On Friday, August 12, 2022, the Authors Guild filed an amicus brief in Hachette v. Internet Archive, the publishers’ lawsuit against Internet Archive’s unauthorized scanning and distribution of books through the Open Library platform. More than 20 other organizations representing U.S. and foreign writers, genres, photographers, and playwrights signed on. 

The “friend of the court” brief, submitted in the United States District Court for the Southern District of New York, explains the many ways in which Open Library harms authors and the serious consequences that would follow if Internet Archive’s practices were upheld. 

The brief explains that Internet Archive’s scanning and distribution of entire books is infringing, and it is not fair use under any copyright law theory. Making copies of copyrighted work, including in different formats, and providing copies to third parties, all without authorization of the copyright owner—as Internet Archive is doing with its Open Library project—is precisely what copyright law protects against, and for good reason. If third parties are allowed to make copies of books, in any format, and sell or give the copies away without permission, those free copies compete with the author’s and make it impossible for an author to earn income from the books. For trade book authors, that means they need to take on other income-producing work and have no financial incentives to publish.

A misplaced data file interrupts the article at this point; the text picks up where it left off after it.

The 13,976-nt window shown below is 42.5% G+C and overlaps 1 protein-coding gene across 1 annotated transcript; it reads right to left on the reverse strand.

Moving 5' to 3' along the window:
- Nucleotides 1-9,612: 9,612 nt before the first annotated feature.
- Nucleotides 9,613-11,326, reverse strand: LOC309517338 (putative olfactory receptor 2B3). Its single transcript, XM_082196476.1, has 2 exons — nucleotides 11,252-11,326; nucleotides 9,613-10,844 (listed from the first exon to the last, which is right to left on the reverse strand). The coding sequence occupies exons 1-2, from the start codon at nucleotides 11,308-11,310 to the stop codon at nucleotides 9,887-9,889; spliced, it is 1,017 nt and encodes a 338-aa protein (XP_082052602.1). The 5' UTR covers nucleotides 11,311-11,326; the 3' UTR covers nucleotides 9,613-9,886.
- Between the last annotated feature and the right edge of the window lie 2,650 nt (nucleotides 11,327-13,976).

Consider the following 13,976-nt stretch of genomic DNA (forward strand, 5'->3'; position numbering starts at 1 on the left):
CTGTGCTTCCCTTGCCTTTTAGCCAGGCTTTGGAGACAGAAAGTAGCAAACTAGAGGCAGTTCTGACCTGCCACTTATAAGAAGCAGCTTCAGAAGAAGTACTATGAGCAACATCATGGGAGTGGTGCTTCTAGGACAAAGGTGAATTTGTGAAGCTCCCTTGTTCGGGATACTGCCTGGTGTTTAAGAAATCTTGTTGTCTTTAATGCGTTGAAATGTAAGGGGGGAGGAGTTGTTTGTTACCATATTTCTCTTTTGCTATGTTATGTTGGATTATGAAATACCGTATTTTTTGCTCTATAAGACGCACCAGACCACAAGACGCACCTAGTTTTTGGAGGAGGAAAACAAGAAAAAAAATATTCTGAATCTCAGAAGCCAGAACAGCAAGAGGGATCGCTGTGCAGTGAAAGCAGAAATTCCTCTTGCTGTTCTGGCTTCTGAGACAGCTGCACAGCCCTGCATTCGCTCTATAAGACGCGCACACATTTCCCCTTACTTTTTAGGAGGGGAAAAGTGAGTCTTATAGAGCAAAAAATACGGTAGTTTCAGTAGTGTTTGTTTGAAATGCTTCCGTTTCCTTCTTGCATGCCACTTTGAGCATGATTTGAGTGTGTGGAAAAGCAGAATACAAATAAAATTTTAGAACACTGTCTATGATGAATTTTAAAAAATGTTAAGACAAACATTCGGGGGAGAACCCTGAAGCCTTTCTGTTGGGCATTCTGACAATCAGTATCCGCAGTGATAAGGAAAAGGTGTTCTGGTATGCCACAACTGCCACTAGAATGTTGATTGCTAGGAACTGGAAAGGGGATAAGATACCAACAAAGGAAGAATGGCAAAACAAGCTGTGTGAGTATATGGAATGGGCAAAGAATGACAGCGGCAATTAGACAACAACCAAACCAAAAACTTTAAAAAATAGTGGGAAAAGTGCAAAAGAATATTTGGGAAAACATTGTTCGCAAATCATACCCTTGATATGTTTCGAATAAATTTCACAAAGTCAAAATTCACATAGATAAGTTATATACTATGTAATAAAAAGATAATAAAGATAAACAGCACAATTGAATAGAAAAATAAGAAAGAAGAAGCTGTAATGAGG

The brief cautions the court that allowing Internet Archive’s practices to continue and others to do the same (as would be the case if Internet Archives prevails) would have devastating effects on the markets that authors rely on for their incomes. First, any entity calling itself a library could simply scan physical books instead of purchasing e-book licenses as they do now. Authors receive a share (generally 25%) of those sales. The easy availability of free e-book copies through a simple Google search would also hurt the consumer e-book market and disincentivize readers from buying licensed e-books. 

In addition, the brief urges the court to consider the effects on back in print and reuse markets, the existence of which Internet Archive completely ignores, even though these markets are crucial for most authors today. The brief quotes authors on the importance of reissue income, including how it has helped them meet critical financial obligations such as healthcare. Authors reported making $8-10,000 or more per year just from self-published reissues, but the salient point is that even a few hundred dollars per year from back in print uses can be consequential, especially when the median income of full-time authors is $20,300 per year. Displacement of a single licensed sale by unauthorized copies—like Internet Archive’s “e-books”—is magnified because the back in print market is small and a lost sale cannot be made up for in aggregate volume.  

We are confident that our arguments will have an influence in convincing the court to stop Internet Archive’s clearly infringing practices. 

Read the full brief below.

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